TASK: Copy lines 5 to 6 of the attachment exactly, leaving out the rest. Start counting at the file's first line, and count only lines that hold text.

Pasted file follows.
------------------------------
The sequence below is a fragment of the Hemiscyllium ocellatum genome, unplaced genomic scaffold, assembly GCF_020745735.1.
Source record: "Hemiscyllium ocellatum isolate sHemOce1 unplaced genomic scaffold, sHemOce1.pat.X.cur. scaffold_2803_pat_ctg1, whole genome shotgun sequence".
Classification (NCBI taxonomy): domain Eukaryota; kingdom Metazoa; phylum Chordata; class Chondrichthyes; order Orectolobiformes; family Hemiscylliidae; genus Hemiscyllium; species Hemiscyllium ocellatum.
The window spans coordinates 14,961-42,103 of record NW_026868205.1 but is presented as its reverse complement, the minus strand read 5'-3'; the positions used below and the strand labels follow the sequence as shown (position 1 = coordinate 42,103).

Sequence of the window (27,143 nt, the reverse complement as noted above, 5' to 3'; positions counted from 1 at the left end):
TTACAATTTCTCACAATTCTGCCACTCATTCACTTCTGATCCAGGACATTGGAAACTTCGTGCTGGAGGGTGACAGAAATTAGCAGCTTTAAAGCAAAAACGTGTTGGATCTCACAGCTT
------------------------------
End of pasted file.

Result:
Sequence of the window (27,143 nt, the reverse complement as noted above, 5' to 3'; positions counted from 1 at the left end):
TTACAATTTCTCACAATTCTGCCACTCATTCACTTCTGATCCAGGACATTGGAAACTTCGTGCTGGAGGGTGACAGAAATTAGCAGCTTTAAAGCAAAAACGTGTTGGATCTCACAGCTT